Cover these bases thoroughly and you’ll be in a much better position to transition from side business to full time concern.

Loading Disqus Comments ...
Loading Facebook Comments ...
  1. Johanna says:

    Sixth, do you have a spouse with a real job and health insurance benefits?

  2. valleycat1 says:

    Accounting needs – don’t forget that you will also be responsible for paying all your own payroll taxes – that first full payment of social security takes a lot of people by surprise.

    I would like to add that not all part-time small businesses are web oriented; in that case,in addition to social media, you need to do whatever it takes to build community contacts (beyond your friends & family)and create a presence in the community. Join professional associations (or start one) or offer your services to speak at their functions; if applicable, provide donations to fund-raising raffles, or help sponsor local events, etc.; buy ad space where it works best for you (newspaper, online local news, radio/tv, ad space at a local sports complex, in the local orchestra’s season program, etc.); keep your business card handy; wear your logo on a shirt/blouse/cap/scarf and put your business’s bumper sticker or decal or door sign on your car; do a promotion that will generate word of mouth publicity.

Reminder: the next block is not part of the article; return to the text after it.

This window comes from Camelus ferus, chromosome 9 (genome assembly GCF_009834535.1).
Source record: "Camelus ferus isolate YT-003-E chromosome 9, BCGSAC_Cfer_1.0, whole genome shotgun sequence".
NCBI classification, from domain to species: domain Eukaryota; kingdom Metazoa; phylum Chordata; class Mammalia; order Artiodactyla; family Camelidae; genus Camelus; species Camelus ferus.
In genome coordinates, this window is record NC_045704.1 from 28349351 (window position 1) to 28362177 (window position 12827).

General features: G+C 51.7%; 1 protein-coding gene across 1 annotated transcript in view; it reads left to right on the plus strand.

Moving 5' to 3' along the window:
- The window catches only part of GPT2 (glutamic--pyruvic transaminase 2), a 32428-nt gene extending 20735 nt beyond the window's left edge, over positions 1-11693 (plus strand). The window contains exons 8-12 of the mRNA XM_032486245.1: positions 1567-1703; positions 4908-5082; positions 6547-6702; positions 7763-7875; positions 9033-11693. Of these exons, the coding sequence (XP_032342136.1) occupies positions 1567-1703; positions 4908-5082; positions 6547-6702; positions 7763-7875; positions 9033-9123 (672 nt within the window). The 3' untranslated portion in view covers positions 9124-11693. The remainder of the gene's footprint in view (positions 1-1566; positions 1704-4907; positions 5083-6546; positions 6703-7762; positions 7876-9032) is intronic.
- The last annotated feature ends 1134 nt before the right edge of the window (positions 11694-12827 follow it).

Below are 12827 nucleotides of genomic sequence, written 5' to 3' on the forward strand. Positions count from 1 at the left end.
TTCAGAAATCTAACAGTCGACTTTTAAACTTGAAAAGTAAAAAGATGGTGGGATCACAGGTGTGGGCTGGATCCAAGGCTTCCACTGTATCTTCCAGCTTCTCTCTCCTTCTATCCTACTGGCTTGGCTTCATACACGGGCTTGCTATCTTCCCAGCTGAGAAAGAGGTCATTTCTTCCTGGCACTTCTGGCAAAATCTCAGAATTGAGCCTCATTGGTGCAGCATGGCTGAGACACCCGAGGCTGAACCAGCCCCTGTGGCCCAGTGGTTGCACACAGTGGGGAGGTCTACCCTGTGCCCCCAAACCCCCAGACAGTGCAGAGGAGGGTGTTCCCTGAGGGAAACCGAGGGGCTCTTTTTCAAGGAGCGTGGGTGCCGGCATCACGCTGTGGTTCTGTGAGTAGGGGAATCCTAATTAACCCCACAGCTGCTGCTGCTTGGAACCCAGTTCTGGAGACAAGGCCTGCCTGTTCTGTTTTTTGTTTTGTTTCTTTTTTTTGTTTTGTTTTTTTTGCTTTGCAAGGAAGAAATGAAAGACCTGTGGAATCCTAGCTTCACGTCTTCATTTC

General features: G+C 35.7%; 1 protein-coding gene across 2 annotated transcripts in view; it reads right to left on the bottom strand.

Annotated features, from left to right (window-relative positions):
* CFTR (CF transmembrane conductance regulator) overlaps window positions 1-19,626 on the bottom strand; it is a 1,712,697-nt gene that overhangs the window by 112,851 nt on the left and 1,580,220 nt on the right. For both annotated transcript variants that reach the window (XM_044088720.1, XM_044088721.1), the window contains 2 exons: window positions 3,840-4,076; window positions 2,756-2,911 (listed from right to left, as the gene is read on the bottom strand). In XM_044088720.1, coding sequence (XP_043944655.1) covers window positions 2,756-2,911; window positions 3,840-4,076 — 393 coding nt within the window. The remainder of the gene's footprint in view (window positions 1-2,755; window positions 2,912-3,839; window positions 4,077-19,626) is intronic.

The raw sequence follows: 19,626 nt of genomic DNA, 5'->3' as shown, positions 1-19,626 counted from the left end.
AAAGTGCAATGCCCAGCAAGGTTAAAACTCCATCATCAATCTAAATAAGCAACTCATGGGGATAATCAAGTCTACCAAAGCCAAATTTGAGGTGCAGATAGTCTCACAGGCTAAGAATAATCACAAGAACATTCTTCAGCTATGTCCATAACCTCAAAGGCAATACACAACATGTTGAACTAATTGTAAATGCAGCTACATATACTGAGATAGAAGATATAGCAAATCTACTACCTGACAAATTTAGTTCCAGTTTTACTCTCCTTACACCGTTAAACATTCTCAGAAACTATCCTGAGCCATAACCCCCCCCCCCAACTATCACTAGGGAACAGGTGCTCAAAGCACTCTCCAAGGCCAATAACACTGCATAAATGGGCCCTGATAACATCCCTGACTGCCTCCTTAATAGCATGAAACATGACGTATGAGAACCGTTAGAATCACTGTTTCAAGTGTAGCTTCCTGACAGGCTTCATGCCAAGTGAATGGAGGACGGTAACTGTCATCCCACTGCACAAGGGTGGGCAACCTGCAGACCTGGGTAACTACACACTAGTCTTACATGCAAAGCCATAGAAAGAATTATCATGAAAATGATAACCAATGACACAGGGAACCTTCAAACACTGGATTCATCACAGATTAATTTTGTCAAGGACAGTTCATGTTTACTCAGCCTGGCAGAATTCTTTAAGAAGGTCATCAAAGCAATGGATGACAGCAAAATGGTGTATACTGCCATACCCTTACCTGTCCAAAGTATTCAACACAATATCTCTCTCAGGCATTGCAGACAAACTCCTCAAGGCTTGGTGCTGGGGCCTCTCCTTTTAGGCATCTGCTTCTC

3. Yea. Health insurance should be a major consideration. If you can’t find health insurance or have a spouse that has good health insurance, you might be in trouble.

  4. Kate says:

    Too true, Johanna, that entrepreneurship in our present society almost mandates that the spouse have health insurance, especially when one has small children.

  5. Kristen says: